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The demand function for air travel between the U.S. and Europe has been estimated to be $$\ln Q = 2.737 - 1.247 \ln P +1.905 \ln I$$ where $Q$ denotes number of passengers (in thousands) per year, $P$ the (average) ticket price and $I$ the U.S. national income.

Determine the price elasticity and income elasticity of demand.

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Here's a hint on the price elasticity. Totally differentiate that equation $\ln Q = a + b \ln P + c \ln I$ with respect to $P$ and solve for $b$. Compare to the usual formula for elasticity. – Dimitriy V. Masterov Sep 18 '13 at 2:46
@Spring23874 Can you show us any attempts you have made at this problem or where you are stuck in trying to solve it? – user25658 Sep 18 '13 at 2:47
Unsure how to start to solve without more data (like a table to run a regression with in excel); which was not provided. Identified the answer on another site: 1.247 ln P = -5.0710 and 1.905 ln I = 7286. But trying to learn how to calculate. – Spring23874 Sep 18 '13 at 3:52
Everything you need to answer the question is in that equation. – Dimitriy V. Masterov Sep 18 '13 at 9:43
I know very little about economics but: is this a statistical question in any way? @DimitriyV.Masterov, or OP, perhaps you can clarify? If not, I'm not sure where this would be on topic since the economics SE has closed ( maybe?). – Macro Sep 18 '13 at 15:01

The estimated equation is \begin{equation}\ln Q = a + b \cdot \ln P + c \cdot \ln I.\end{equation} Take the derivative of both sides with respect to $P$. Very roughly, the estimated parameters $a,b,c$ are constants and $I$ is an exogenous variable (we've assumed the price change is so small that it does not change national income). Variables $Q$ and $P$ are functions of $P$. This gives you \begin{equation} \frac{1}{Q} \cdot \frac{\partial Q}{\partial P} = 0 + b \cdot \frac{1}{P} \cdot \frac{\partial P}{\partial P} + 0.\end{equation} Rearranging terms to get the price elasticity: \begin{equation}\varepsilon_{Q,P} = \frac{\partial Q}{\partial P} \cdot \frac{P}{Q} = b\end{equation}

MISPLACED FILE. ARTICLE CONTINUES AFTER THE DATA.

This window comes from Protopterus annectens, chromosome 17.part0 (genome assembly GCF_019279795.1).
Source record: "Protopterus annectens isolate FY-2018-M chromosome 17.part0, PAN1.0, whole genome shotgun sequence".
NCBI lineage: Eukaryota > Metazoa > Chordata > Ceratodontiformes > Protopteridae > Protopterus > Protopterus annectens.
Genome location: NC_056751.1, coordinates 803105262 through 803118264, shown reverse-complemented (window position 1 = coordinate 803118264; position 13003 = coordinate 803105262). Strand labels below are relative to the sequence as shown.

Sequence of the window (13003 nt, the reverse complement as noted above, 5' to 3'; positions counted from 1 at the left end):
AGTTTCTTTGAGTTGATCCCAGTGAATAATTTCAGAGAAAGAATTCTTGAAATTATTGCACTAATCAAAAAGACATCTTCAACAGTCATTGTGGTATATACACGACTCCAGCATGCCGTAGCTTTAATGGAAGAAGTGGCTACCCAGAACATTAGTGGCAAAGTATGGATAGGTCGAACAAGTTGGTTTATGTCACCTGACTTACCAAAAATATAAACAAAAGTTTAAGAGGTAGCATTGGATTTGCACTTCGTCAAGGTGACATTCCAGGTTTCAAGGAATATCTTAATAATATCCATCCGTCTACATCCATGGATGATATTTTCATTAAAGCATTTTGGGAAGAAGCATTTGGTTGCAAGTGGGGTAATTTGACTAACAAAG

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Although the answer is correct, the logic is reversed: you solve for the elasticity in order to discover that the answer is $b$, not the other way around! – whuber Sep 18 '13 at 19:33
Excellent point! Changed. – Dimitriy V. Masterov Sep 18 '13 at 22:05
+1 If you literally followed the definition in your link, you would obtain $b$ immediately as the unit change in $\log(Q)$ with respect to $\log(P)$, with no algebraic rearrangement needed: in short, the elasticities are none other than the coefficients in any log-log regression. – whuber Sep 18 '13 at 22:16

Thanks to all who have presented here on the powerful and efficient manner showing how elasticity can be computed when one has a simple OLS model relating Q to P. This may be an interesting topic for textbooks but lacks generality needed in practice. Often Q is not only a function of P but one or more lags of P and sometimes future expectations of P. Additionally there may be the need to incorporate ARIMA structure in addition to P and its lags. More generally there may be unobservable input variables in the mix which can often be proxied by level/step shifts, time trends, seasonal pulses, or one-time pulses. Other structures often needed in practice include holiday effects/day-of-week effects, promotions etc. The reason for identifying and incorporating these kinds of effects is to render the error process Gaussian, leading to valid tests of significance for all estimated coefficients.

With this in mind, a more general/robust approach to calculating an elasticity is to form a useful model and generate a forecast (baseline forecast) using an expected P (user-specified) for the next period. Take that same model and the same parameters and increase P by 1%. Compute the difference in the forecasted Q and convert the difference in the two forecasts to a percent change from the baseline forecast. In this way you have not sacrificed model form, but you can still compute elasticity. The advantage of the double log approach is speed, but this may entail using a sub-standard model.

Transformations of any kind should be viewed as possibly helpful BUT possibly harmful. The whole idea is to keep the model as simple as possible, but not too simple. Some analysts think that incorporating pulse indicators is kitchen-sink modelling, but they are only point adjustments for proven unusual values, much like the value 5 in the process {1,9,1,9,1,9,1,9,1,9,5,9,1,9,1,9,1,9,1,9}. The 5, if untreated, will bias the characterization of the process.

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